When I reach the max on the "level 1" meds mentioned above I then I go to "level 2" and take a codeine based med, on my current rotation that is Fioricet-cod. Because of the way meds can potentiate each other the docs limit me very carefuly on how much codeine to take. The combination of codeine and tramadol is far more powerful than either med alone and hugely dangerous. I have to be home and _in bed_ before I am allowed to take the codeine.

I also do other non-chemical stuff designed to reduce stress, like Yoga and meditation. The reason is that stress releases chemicals into the body that _increase_ sensitivity to pain. When I am in the middle of "Level 1" I can use some of these techniques to "stretch" the effects of the meds... a little bit. They do work, but only a little. Many times I can hold on for a little more than an hour and the meds will "kick in". Other times I am out of luck and have to take the next dose.

When the pain goes beyond what the "stacked" meds can handle I call my docs and they send me to Urgent Care or the ER.

I keep a written record of exactly how much meds I take and when, a note as to the intensity of the pain, and any observations on what might have triggered the pain.

There are a bunch of "pain" scales that help the doctor understand the intensity of pain. Anybody with chronic pain can tell you that medical professionals totally suck at understanding emotions, internal physiological states, and pain. So these scales are very helpful, I take mine along and hand it to my docs each time to make sure we are on the "same page". Check out the "sticky" posts at the top of this forum for some links.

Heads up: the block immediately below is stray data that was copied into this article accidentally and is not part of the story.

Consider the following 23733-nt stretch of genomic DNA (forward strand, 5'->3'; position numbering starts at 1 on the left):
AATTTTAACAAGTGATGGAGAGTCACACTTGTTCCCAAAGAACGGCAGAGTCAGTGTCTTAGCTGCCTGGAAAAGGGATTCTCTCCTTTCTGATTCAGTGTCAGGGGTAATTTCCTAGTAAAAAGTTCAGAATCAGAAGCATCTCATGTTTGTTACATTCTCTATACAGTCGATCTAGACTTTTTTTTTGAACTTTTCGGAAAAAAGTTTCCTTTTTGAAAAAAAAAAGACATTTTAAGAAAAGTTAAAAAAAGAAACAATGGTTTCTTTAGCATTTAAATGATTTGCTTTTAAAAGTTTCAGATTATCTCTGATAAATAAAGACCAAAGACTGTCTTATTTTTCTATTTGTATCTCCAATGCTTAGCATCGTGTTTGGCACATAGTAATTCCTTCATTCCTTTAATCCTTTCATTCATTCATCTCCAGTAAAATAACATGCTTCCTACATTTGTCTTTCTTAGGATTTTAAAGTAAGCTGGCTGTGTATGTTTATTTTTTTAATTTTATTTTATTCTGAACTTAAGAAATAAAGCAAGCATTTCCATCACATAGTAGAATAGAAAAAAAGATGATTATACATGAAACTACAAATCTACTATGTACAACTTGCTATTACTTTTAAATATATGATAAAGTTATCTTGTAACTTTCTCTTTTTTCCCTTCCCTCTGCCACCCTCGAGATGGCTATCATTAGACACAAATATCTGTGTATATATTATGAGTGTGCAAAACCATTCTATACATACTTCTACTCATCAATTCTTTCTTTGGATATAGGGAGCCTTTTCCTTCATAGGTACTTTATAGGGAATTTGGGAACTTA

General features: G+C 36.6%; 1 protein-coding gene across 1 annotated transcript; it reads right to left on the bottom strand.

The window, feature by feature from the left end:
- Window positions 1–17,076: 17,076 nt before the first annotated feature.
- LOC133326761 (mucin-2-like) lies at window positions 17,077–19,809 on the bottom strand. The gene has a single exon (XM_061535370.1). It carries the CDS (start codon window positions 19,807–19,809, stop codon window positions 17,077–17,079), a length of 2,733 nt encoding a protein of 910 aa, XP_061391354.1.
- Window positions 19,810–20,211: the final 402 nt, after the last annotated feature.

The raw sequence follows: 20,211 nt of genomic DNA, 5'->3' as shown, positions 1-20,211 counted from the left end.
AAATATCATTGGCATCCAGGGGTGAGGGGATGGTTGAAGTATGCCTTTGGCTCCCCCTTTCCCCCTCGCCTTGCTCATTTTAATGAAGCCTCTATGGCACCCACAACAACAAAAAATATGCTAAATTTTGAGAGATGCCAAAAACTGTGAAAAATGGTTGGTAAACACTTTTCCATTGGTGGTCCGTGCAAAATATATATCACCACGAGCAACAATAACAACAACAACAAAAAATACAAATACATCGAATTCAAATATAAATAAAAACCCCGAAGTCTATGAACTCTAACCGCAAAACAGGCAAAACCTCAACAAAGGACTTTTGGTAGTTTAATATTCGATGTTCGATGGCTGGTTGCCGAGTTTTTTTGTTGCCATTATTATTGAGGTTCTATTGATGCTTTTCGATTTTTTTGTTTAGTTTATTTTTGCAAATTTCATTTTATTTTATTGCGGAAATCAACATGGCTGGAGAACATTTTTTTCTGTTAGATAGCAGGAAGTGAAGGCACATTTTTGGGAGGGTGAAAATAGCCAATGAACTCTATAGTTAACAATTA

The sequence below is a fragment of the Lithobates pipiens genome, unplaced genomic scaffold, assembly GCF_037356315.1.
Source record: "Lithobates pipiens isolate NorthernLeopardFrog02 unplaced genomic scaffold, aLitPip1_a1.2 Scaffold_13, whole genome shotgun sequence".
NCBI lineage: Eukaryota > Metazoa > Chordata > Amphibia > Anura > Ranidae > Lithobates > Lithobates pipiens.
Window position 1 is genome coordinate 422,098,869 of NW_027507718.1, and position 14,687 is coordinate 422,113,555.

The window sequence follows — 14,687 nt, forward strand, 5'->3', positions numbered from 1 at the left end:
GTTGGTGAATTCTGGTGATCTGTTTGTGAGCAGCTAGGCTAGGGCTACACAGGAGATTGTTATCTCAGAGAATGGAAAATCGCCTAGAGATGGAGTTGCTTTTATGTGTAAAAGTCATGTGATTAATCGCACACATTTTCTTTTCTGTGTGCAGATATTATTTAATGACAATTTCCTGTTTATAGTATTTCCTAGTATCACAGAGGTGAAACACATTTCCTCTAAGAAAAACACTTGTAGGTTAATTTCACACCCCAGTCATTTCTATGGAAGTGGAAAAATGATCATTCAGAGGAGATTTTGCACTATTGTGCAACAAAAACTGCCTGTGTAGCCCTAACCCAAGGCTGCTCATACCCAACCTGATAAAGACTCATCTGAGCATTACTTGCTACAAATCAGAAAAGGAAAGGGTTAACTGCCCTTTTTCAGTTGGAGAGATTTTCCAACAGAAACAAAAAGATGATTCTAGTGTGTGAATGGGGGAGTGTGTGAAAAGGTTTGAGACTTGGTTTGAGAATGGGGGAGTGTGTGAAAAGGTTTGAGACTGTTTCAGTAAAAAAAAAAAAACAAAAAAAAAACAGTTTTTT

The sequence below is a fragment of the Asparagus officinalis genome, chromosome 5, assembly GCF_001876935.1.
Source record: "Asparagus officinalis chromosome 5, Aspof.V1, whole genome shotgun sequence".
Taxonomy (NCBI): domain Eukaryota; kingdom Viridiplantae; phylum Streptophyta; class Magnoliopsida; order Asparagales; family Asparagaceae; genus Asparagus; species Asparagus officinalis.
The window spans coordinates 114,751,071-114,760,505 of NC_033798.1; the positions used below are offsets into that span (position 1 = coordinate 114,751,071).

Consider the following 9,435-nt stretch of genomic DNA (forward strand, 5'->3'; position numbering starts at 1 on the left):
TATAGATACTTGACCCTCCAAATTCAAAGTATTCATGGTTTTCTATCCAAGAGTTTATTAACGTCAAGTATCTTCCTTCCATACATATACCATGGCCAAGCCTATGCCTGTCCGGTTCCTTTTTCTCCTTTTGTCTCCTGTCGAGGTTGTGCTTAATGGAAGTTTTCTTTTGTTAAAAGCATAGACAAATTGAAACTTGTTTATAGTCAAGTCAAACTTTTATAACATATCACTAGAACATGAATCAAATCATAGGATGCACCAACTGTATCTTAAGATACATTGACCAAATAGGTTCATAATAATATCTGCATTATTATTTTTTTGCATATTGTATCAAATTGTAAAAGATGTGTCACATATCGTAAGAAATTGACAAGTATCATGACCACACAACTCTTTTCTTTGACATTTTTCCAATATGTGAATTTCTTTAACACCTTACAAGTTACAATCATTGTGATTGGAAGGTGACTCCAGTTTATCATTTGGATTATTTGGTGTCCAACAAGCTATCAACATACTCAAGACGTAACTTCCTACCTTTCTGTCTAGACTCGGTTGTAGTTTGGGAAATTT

The purpose of this written record is so the docs can see when I start to need more and more meds to control the _same_ level of pain. That is "tolerance", which is completely different from addiction. Tolerance is what will _lead_ to addiction if it is not avoided. Some meds I can "tolerate" for a lot longer than others before I need to "rotate".

It is a _lot_ of work, and constant doctor visits, but it is all worth it. The "recipes" have allowed me to continue to work... ok, so a simple desk job, but that is much more than I could have acomplished without pain management.

You did not mention what specialists you see. Generally, pain caused by arthritis is handled by a Rheumatologist. They specialize in the various steroids that are the first line of defense against arthritis pain. If you shop around you can find a Rheumatologist who is _also_ certified in pain management.

A pain clinic usually has several docs on staff, and you would most likely be assigned to .... a Rheumatologist. Clinics are expensive, and insurance companies will give you all kinds of trouble if you have _not_ seen an independent specialist _first_. My experience, and this is only a suggestion, is that you shop around for Rheumatologist _first_, before you apply at a pain clinic or pain specialist.

hmmm.... that got a lot longer than I had planned, so if I muddled it all up please just post again and I'll try to explain myself better.

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Old 03-09-2016, 09:19 AM
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I have osteoarthritis not rheumatoid. I dont know if that matters in what type of specialist you see. I will have to be referred by my primary first and he usually has people he knows or has referred to and knows will take my insurance. I go next week to a new primary. One thats not constantly reminding me I'm an addict. So we will see what happens. Thanks for all that information.